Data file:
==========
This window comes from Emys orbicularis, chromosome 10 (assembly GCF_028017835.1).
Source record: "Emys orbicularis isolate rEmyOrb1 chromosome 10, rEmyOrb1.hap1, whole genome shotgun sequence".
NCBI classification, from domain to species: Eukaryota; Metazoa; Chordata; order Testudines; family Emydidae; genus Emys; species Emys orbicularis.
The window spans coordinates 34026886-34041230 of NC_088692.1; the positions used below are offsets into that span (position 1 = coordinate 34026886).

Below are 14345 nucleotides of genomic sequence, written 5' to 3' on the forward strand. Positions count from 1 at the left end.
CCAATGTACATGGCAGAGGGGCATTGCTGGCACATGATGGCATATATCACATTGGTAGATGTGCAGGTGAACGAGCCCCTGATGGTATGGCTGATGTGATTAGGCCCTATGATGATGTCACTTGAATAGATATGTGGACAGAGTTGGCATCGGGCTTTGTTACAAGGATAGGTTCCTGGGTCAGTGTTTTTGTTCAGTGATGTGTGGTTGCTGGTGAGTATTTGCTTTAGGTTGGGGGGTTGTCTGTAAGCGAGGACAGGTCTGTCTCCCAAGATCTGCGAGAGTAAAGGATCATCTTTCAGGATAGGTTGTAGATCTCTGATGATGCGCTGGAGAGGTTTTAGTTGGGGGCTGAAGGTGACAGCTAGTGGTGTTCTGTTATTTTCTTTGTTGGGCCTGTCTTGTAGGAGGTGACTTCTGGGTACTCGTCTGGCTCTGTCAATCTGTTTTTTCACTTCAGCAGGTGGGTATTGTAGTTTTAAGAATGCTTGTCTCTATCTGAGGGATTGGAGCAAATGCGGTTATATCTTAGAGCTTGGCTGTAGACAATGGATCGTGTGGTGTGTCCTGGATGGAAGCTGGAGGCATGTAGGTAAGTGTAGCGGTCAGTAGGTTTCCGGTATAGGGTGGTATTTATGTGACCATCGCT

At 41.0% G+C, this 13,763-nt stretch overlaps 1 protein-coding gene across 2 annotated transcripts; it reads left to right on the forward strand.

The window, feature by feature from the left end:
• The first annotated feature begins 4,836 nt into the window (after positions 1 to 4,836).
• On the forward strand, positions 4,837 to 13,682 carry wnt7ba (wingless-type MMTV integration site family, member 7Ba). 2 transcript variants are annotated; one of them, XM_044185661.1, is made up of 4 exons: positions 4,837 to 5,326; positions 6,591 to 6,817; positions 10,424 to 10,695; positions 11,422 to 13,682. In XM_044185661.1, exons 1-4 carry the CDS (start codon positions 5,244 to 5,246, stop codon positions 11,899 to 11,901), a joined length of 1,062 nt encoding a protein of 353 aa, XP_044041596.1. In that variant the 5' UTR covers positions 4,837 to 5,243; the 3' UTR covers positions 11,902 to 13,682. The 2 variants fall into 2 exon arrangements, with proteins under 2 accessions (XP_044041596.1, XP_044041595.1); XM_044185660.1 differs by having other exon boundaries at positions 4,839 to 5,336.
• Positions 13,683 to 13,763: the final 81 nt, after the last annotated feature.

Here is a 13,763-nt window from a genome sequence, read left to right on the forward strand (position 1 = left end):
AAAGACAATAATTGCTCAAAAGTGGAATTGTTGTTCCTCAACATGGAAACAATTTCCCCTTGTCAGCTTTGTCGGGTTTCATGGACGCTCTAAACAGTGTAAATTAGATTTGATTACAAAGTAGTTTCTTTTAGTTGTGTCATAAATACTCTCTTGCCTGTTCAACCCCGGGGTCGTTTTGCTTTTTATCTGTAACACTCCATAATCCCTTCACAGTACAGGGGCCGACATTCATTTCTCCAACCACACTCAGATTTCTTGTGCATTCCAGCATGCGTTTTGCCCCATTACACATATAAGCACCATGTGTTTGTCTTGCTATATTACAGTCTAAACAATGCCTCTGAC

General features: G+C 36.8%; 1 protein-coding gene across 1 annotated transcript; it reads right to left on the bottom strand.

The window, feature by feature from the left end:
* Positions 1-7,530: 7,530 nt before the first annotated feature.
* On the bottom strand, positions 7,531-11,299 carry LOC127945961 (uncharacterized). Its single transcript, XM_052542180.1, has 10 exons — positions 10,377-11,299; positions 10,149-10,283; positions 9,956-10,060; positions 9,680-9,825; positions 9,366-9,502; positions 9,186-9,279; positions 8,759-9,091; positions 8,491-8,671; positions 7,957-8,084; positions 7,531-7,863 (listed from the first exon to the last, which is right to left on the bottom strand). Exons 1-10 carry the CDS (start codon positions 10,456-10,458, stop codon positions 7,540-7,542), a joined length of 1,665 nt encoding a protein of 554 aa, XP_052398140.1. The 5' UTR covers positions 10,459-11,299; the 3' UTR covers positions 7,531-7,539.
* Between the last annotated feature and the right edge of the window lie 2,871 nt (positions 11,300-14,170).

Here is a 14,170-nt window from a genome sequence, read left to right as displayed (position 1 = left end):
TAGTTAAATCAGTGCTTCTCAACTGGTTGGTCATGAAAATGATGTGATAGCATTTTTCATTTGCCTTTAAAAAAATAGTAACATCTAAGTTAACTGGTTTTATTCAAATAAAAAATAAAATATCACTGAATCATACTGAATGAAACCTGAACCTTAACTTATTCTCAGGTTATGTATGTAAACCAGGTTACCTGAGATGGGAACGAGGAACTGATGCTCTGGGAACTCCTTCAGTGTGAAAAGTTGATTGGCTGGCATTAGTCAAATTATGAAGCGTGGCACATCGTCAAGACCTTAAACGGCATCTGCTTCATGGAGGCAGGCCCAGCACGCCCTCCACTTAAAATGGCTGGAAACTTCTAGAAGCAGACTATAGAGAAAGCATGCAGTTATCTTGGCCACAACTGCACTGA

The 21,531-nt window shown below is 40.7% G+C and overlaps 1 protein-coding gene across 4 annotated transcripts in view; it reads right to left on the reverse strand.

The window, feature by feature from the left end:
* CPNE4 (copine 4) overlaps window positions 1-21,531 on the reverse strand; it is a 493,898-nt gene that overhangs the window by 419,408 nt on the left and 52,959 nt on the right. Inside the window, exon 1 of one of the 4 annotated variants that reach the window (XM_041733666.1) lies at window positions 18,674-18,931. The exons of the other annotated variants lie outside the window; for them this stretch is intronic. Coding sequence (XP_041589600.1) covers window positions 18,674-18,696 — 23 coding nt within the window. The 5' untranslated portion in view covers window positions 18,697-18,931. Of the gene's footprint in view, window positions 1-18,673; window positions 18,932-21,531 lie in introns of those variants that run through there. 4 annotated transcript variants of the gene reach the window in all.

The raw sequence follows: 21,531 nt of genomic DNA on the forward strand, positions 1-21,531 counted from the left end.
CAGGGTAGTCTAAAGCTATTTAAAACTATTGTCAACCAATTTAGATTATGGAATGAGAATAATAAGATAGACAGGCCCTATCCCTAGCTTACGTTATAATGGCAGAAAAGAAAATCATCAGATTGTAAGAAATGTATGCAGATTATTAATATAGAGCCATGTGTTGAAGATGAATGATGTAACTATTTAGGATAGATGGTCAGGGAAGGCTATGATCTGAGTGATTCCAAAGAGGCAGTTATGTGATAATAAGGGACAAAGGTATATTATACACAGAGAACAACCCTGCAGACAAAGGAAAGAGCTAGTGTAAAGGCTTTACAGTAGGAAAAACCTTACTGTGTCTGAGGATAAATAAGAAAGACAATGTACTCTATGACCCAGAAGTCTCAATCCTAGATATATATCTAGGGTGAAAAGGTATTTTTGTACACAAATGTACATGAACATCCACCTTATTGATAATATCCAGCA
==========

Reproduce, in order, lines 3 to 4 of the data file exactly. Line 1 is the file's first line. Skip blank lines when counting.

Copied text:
NCBI classification, from domain to species: Eukaryota; Metazoa; Chordata; order Testudines; family Emydidae; genus Emys; species Emys orbicularis.
The window spans coordinates 34026886-34041230 of NC_088692.1; the positions used below are offsets into that span (position 1 = coordinate 34026886).